Only organic egg consumers and buyers of organic eggs, as either regular or occasional, were included into the survey sample.
Although the intention of this advertising label test was to examine the organicPlus arguments via a common communication tool, the results provide a particularly dissimilar picture of participants’ attitudes towards the egg labels across the five different EU countries. Although previously tested and selected by the research teams, the label layout, the graphical elements, and the colour of the labels were widely discussed by the FG participants. Most participants disliked the layout. This negative perception towards all of the labels could have biased the organicPlus argument perception analyses. What is quite clear that arose from the CH and DE discussions was that participants did not like to be emotionally touched by the labels/ arguments. The only particular wording that the participants from all of the countries liked to see on the labels was: ‘6 fresh organic free-range eggs’, which made them trust the quality of the eggs.
The bad perception of the labels is confirmed by the emotional quotient and believability measurements of the organicPlus arguments. In some cases, translation issues and label style were the reasons behind the participants’ bad opinions about the labels: many of the participants emphasised the unprofessional styles of the labels.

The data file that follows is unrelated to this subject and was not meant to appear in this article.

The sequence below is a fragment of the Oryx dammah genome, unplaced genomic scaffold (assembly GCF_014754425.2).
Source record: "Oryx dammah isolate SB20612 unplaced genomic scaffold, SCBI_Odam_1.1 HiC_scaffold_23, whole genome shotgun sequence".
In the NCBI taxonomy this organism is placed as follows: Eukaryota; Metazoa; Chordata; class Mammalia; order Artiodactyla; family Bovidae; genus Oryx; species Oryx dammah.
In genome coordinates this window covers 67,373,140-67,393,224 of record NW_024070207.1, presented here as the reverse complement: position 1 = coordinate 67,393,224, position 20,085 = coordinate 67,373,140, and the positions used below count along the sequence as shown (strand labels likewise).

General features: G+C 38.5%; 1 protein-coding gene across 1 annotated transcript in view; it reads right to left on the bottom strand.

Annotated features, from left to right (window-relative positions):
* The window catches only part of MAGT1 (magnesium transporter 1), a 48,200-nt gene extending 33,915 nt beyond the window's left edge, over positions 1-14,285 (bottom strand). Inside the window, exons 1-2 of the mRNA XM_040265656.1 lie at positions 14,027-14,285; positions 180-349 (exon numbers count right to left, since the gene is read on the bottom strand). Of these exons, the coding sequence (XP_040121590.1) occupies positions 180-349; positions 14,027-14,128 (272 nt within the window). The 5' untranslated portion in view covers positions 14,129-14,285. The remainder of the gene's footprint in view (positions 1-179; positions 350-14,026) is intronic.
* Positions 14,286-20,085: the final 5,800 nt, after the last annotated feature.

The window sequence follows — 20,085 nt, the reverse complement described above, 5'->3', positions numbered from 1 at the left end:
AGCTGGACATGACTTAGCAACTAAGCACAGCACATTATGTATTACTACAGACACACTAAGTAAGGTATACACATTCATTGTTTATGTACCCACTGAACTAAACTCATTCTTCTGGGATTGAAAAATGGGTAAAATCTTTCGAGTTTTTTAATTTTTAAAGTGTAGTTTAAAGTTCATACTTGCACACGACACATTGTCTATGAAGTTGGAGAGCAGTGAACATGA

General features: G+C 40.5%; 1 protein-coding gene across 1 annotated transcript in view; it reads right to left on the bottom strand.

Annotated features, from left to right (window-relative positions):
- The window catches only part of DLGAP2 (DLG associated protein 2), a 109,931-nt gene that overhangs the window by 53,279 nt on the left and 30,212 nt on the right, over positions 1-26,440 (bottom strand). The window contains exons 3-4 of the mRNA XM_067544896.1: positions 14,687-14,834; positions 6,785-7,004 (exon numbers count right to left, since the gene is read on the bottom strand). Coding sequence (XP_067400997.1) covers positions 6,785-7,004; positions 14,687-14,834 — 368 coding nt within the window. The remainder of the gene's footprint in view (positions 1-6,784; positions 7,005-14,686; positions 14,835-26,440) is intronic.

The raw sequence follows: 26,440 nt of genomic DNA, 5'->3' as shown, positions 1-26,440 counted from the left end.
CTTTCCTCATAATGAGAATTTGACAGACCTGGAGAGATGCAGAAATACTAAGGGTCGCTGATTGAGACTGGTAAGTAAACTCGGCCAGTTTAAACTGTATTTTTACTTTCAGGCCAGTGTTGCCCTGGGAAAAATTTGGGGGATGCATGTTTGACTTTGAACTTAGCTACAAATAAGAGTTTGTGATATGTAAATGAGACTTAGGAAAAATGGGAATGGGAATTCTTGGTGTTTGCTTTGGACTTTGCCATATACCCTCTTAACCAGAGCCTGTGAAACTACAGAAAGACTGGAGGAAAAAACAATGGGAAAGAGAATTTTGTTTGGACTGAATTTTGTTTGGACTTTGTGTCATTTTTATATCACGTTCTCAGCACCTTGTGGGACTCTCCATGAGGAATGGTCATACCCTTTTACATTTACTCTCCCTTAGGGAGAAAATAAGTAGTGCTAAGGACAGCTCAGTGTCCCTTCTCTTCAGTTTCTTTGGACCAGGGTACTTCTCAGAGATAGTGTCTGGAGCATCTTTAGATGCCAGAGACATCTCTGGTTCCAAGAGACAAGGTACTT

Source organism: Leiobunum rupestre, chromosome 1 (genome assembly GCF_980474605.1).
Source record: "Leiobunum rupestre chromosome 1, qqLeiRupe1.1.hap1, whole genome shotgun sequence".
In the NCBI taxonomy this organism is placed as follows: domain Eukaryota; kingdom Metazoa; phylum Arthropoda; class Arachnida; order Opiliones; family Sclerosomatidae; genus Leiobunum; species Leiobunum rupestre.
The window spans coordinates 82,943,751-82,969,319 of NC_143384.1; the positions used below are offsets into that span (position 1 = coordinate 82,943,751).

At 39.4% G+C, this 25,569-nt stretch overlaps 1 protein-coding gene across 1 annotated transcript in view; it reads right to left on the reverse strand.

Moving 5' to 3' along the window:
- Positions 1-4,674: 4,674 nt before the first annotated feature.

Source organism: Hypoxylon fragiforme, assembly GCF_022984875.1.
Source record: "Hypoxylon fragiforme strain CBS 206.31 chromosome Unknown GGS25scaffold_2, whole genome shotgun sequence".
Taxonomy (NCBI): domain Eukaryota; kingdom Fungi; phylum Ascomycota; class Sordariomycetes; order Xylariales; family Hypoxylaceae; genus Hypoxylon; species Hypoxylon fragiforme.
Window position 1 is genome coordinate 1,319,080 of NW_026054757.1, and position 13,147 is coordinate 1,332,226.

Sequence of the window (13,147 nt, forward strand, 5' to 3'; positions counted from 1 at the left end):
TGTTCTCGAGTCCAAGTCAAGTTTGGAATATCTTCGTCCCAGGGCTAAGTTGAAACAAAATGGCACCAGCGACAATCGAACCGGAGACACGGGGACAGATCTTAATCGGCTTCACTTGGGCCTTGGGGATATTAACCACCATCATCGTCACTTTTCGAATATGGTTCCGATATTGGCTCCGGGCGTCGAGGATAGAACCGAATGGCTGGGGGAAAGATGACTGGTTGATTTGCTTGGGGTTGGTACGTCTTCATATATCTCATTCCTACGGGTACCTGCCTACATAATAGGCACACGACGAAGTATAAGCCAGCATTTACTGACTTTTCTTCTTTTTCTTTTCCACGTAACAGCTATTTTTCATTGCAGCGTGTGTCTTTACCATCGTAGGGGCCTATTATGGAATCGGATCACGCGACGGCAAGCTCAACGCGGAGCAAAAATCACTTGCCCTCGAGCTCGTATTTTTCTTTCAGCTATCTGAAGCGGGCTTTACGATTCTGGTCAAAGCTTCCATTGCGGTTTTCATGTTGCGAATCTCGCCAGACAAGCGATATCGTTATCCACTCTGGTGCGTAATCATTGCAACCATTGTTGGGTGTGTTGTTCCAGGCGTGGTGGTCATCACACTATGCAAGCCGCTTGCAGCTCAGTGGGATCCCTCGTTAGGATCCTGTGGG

Animal Welfare was the most liked argument. Local Food Production was generally scored second. Fair Prices showed the lowest scores. Particularly in DE and CH, the participants complained about the lack of relevant information versus “empty and meaningless” label claims. Despite the generalised low level of liking of the labels, one communication concept (headline, body copy, and related symbols) for each argument was preferred (or less disliked) in all of the countries. Animal Welfare 1 was preferred to Animal Welfare 2, Local Food Production 1 to Local Food Production 2, and Fair Price 1 to Fair Price 2.
In summary, most consumers:
•are not happy to ‘support’ farmers;
•are ready to treat cows “with love and care”, but cannot associate strong emotional bonds to hens;
•are not happy with vague and overblown statements (100% organic), in all of the countries except IT;
•need to associate the term ‘local’ with a specific place;
•cannot positively associate the term ‘tradition’ with primary production, but only with processing methods.
The results support the use of a green label for organic egg packaging, while care needs to be taken with the addition of any extra organicPlus claims. Labels naively appealing to emotions were not accepted in most of the countries under scrutiny, while pure price information is not enough to promote some arguments, especially the Fair Price one, if the consumer cognitive dissonance is too high.

EPrint Type:Report
Keywords:advertisng; consumer; focus group; Core Organic FCP
Subjects: Food systems > Markets and trade
Food systems > Processing, packaging and transportation
Values, standards and certification > Consumer issues
Research affiliation: Italy > Univ. Politecnica delle Marche (prev. Univ. Ancona)
European Union > CORE Organic > FCP
Related Links:http://agrecon.univpm.it
Deposited By: Zanoli, Prof. Raffaele
ID Code:16678
Deposited On:01 Feb 2010 12:15
Last Modified:12 Apr 2010 07:42
Document Language:English
Refereed:Not peer-reviewed